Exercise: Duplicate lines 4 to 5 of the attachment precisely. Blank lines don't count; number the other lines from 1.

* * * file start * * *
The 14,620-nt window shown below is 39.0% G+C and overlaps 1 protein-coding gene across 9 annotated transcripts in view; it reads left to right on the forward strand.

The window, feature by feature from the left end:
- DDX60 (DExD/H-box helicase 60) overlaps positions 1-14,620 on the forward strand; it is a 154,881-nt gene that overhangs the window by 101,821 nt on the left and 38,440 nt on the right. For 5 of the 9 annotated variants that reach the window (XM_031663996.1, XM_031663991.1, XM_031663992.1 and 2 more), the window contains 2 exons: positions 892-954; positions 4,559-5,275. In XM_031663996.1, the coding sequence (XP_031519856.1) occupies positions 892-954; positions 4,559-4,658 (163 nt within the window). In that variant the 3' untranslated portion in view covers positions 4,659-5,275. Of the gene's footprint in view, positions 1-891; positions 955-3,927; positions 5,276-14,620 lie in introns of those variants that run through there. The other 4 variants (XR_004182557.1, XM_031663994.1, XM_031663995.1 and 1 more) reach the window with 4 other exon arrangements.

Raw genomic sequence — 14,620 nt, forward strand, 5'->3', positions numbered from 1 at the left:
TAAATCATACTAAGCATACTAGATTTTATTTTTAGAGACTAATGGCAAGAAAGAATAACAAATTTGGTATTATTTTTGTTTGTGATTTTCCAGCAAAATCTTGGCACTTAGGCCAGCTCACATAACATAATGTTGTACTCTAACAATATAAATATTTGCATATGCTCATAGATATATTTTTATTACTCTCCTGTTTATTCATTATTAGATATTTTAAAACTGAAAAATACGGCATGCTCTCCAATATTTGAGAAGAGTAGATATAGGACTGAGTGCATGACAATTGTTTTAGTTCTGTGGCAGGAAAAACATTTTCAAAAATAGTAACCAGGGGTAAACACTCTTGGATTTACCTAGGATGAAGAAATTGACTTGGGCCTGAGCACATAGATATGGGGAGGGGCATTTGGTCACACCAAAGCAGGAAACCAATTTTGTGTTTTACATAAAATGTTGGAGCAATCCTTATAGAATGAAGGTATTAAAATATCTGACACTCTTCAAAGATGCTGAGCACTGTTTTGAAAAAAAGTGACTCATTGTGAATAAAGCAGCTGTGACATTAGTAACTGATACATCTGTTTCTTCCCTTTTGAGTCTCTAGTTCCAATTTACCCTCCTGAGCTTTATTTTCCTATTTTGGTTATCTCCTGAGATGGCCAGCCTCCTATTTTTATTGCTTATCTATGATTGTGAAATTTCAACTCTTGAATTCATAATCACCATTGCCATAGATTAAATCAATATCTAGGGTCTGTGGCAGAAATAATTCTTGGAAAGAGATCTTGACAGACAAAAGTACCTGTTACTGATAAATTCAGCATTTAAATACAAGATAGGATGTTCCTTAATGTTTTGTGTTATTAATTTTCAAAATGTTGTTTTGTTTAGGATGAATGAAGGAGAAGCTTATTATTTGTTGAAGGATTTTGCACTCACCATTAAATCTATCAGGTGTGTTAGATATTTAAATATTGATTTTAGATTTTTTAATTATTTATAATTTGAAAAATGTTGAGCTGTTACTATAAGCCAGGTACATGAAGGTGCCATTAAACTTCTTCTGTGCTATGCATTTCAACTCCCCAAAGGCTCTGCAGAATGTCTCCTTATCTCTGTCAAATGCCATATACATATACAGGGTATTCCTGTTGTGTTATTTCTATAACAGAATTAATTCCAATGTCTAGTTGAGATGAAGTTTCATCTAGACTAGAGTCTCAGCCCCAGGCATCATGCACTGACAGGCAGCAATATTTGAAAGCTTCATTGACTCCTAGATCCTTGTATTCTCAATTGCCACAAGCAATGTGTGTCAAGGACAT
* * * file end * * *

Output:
Raw genomic sequence — 14,620 nt, forward strand, 5'->3', positions numbered from 1 at the left:
TAAATCATACTAAGCATACTAGATTTTATTTTTAGAGACTAATGGCAAGAAAGAATAACAAATTTGGTATTATTTTTGTTTGTGATTTTCCAGCAAAATCTTGGCACTTAGGCCAGCTCACATAACATAATGTTGTACTCTAACAATATAAATATTTGCATATGCTCATAGATATATTTTTATTACTCTCCTGTTTATTCATTATTAGATATTTTAAAACTGAAAAATACGGCATGCTCTCCAATATTTGAGAAGAGTAGATATAGGACTGAGTGCATGACAATTGTTTTAGTTCTGTGGCAGGAAAAACATTTTCAAAAATAGTAACCAGGGGTAAACACTCTTGGATTTACCTAGGATGAAGAAATTGACTTGGGCCTGAGCACATAGATATGGGGAGGGGCATTTGGTCACACCAAAGCAGGAAACCAATTTTGTGTTTTACATAAAATGTTGGAGCAATCCTTATAGAATGAAGGTATTAAAATATCTGACACTCTTCAAAGATGCTGAGCACTGTTTTGAAAAAAAGTGACTCATTGTGAATAAAGCAGCTGTGACATTAGTAACTGATACATCTGTTTCTTCCCTTTTGAGTCTCTAGTTCCAATTTACCCTCCTGAGCTTTATTTTCCTATTTTGGTTATCTCCTGAGATGGCCAGCCTCCTATTTTTATTGCTTATCTATGATTGTGAAATTTCAACTCTTGAATTCATAATCACCATTGCCATAGATTAAATCAATATCTAGGGTCTGTGGCAGAAATAATTCTTGGAAAGAGATCTTGACAGACAAAAGTACCTGTTACTGATAAATTCAGCATTTAAATACAAGATAGGATGTTCCTTAATGTTTTGTGTTATTAATTTTCAAAATGTTGTTTTGTTTAGGATGAATGAAGGAGAAGCTTATTATTTGTTGAAGGATTTTGCACTCACCATTAAATCTATCAGGTGTGTTAGATATTTAAATATTGATTTTAGATTTTTTAATTATTTATAATTTGAAAAATGTTGAGCTGTTACTATAAGCCAGGTACATGAAGGTGCCATTAAACTTCTTCTGTGCTATGCATTTCAACTCCCCAAAGGCTCTGCAGAATGTCTCCTTATCTCTGTCAAATGCCATATACATATACAGGGTATTCCTGTTGTGTTATTTCTATAACAGAATTAATTCCAATGTCTAGTTGAGATGAAGTTTCATCTAGACTAGAGTCTCAGCCCCAGGCATCATGCACTGACAGGCAGCAATATTTGAAAGCTTCATTGACTCCTAGATCCTTGTATTCTCAATTGCCACAAGCAATGTGTGTCAAGGACAT